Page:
National Tropical Botanical Garden reopens

  • Stephanie Shinno / The Garden Island

    Jackie Nielsen shows some respect to one of the oldest trees on Kaua‘i (150 years old).

  • Stephanie Shinno / The Garden Island

    Cotton shown out of a crack cottonwood tree seed.

  • Stephanie Shinno / The Garden Island

    Fun learning signs for the keiki can be found all around the garden for fun tours.

  • Stephanie Shinno / The Garden Island

    NTGB staff member Jackie Nielsen smiles as she shows one of the lotus flowers that bloomed.

PO‘IPU — The National Tropical Botanical Garden (NTGB) has reopened some of its Kaua‘i gardens for the community with more to come in the future.

NTBG’s Limahuli Garden on the north shore began welcoming the community for self-guided tours on June 16, while both NTBG’s Allerton Garden and McBryde Garden on the south shore will resume operations Wednesday, July 1 for self-guided tours (McBryde Garden) and a limited number of guided tours (Allerton Garden).

During this time, garden admission fees have been modified to accommodate every member of the community. As a way to thank everyone on Kaua‘i for their support, self-guided admission for Hawai‘i residents will be complimentary from now through June 30 for Limahuli Garden followed by July 1 to 11 for McBryde Garden.

After the pandemic, NTGB will change its strategy to serve Kaua‘i’s community by drastically reducing prices for tours on McBryde, Allerton and Limahuli Gardens.

Before, NTBG saw about 80% of its garden tours filled with tourists but until they come back, for now, they want to connect more with local individuals and their ‘ohanas.

Membership specials offering 50% off for Hawai‘i residents are also offered for a limited time through July 31.

Starting at $35, membership provides one year of complimentary self-guided tours at all gardens, as well as a variety of additional member benefits, all while helping NTBG support its mission of saving plants and people.

Jackie Nielsen, a staff member of NTBG, has been passionate about connecting the gardens to the community.

“We are looking for this reopening as an opportunity for us to reach out to the community and really improve our relationship with the community and really improve our relationship with our community and be here for the community,” said Nielsen.

Nielsen has been working at NTGB for almost two and a half years and said she’d like to see more of the local population from Kaua‘i at the gardens.

“I think we have possible three big barriers. One there is a financial commitment because our tours and access to our garden as we know has been a little bit costly,” said Nielsen. “There is a high commitment to be able to get in and out of the gardens because you had to take a bus ride down there.”

But, it’s worth it.

NTGB has also enhanced its Southside Visiting Center, which is about 10 acres of magic life and relaxation.

“We have ocean breezes, cover spaces, outdoor spaces. Everything you are supposed to be getting right now as a person to keep you healthy mentally and physically is outdoor safe spaces to relax,” said Nielsen.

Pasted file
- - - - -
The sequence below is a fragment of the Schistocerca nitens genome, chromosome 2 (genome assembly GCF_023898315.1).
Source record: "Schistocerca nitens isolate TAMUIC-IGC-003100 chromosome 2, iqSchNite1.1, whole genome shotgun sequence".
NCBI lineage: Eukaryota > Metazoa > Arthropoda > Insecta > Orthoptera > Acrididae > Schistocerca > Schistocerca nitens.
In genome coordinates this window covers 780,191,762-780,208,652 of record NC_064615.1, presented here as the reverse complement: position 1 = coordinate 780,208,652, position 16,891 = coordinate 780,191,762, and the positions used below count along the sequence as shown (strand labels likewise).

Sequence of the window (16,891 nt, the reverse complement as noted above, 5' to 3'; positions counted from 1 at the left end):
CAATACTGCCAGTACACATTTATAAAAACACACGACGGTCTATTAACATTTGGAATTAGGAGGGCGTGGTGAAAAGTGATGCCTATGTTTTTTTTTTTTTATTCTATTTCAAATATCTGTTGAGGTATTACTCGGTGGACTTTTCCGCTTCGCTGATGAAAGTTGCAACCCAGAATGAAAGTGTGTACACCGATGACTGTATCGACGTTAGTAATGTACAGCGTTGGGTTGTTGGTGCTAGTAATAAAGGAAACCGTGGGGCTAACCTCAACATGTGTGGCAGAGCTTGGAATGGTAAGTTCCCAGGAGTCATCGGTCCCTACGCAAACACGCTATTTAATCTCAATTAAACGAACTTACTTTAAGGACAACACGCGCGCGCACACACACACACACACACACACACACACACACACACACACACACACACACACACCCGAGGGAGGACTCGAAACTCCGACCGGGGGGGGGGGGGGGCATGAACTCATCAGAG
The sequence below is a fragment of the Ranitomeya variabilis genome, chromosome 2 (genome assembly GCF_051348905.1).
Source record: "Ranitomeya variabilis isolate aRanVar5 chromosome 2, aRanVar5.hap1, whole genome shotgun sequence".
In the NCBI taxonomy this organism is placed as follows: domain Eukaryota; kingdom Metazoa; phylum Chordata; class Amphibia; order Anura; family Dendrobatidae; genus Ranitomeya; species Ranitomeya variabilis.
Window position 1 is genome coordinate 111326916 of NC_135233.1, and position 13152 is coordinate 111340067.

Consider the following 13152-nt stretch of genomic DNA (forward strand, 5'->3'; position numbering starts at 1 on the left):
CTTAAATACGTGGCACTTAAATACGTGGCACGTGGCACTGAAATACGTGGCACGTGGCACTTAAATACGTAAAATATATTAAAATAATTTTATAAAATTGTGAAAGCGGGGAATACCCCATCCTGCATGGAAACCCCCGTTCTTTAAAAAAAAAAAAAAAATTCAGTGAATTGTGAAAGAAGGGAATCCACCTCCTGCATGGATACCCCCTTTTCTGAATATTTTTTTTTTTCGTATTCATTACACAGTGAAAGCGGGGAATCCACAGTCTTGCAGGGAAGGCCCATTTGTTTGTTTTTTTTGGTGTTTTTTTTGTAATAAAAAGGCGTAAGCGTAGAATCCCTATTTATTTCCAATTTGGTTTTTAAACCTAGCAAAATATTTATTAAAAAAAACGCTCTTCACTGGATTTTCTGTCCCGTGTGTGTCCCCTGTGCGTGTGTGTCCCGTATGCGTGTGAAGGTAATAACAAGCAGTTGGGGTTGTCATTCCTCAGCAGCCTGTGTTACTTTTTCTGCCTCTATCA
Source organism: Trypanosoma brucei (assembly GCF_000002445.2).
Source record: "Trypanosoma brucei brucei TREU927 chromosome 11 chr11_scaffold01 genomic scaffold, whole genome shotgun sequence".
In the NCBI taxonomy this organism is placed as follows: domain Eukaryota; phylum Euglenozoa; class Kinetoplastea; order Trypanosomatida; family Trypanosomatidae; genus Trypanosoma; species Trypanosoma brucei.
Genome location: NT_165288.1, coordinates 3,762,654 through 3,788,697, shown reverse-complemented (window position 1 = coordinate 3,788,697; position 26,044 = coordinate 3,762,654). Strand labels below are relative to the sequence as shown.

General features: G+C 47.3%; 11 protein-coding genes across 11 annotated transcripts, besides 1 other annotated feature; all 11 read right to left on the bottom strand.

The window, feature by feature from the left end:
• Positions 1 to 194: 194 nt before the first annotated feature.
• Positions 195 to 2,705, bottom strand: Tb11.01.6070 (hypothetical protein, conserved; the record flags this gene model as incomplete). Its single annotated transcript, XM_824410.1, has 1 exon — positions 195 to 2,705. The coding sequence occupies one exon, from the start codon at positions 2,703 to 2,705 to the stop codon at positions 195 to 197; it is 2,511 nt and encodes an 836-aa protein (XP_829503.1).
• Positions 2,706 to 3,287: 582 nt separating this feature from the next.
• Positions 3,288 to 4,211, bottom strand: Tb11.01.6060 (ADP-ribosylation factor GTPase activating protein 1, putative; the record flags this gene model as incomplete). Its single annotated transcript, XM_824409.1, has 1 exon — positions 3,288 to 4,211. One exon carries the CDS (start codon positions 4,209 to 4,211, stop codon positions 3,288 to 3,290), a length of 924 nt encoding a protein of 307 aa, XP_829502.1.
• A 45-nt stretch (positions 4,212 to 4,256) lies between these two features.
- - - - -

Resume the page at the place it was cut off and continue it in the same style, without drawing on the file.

Nielsen said McBryde Garden is the flagship NTBG garden.

“It is our conservation and research kind of highlight of who we are. We are not just gardens, our actual institution is all about science, education, research, cultural engagements to continue the ethnobotany and why certain plants were used and why the diversity of plants is important,” said Nielsen.

Nielsen said in order to connect the community to their gardens, they will open on Tuesdays to Saturday from 9 a.m. to 4 p.m. and at 9:45 a.m. daily, they will lead a free tour which is great for keiki and ‘ohanas to see how plants grow here on Kaua‘i.

Nielsen also said they will have a daily noon hike and hope families will brown bag it and bring their lunches.

“They will get to see how to press plants, talk about gardens, there will be outdoor spaces that cover them from the sun and so much more,” said Nielsen. “We want to tune in to what the community needs to keep all of us mentally well, so please use us.”

Nielsen said NTBG would also have free yoga classes, and people can come for jogs, picnics and even take a nap under the shade of the monkeypod area while practicing social distancing.

“The 9:45 a.m. tour is great for kids, you don’t have to spend three hours, you can come for a half an hour, you can bring a book and spend some much needed relaxing time by our lily pond,” said Nielsen.

Nielsen said there will be a check-in process to go over the rules to assure the safeness of everyone including their staff.

“Face covering, keep your distance… if you are not feeling well don’t be here, we are doing the same thing with our staff,” said Nielsen. “We want everyone to check-in so we can go over we are protecting us, you are protecting you. Together we are respecting that peace just honoring everyone.”

Nielsen said COVID-19 has affected the organization. In her visitor program alone, she went from 20 plus staff on deck to now only four staff that will be doing all of the touring.

Nielsen advises residents to get their tickets online or call in advance and to check in once they arrive.

“Gardens are indispensable as a place of healing, offering a much-needed space for respite and connection with nature. As NTBG reopens and welcomes our community back, we are here to offer a safe, comfortable, and enjoyable experience in a tranquil outdoor setting. We sincerely look forward to sharing the gardens with new and repeat visitors,” said Janet Mayfield, NTBG’s CEO and director.

Prices, and info can be found at:


Stephanie Shinno, features and community reporter, can be reached at 245-0424 or


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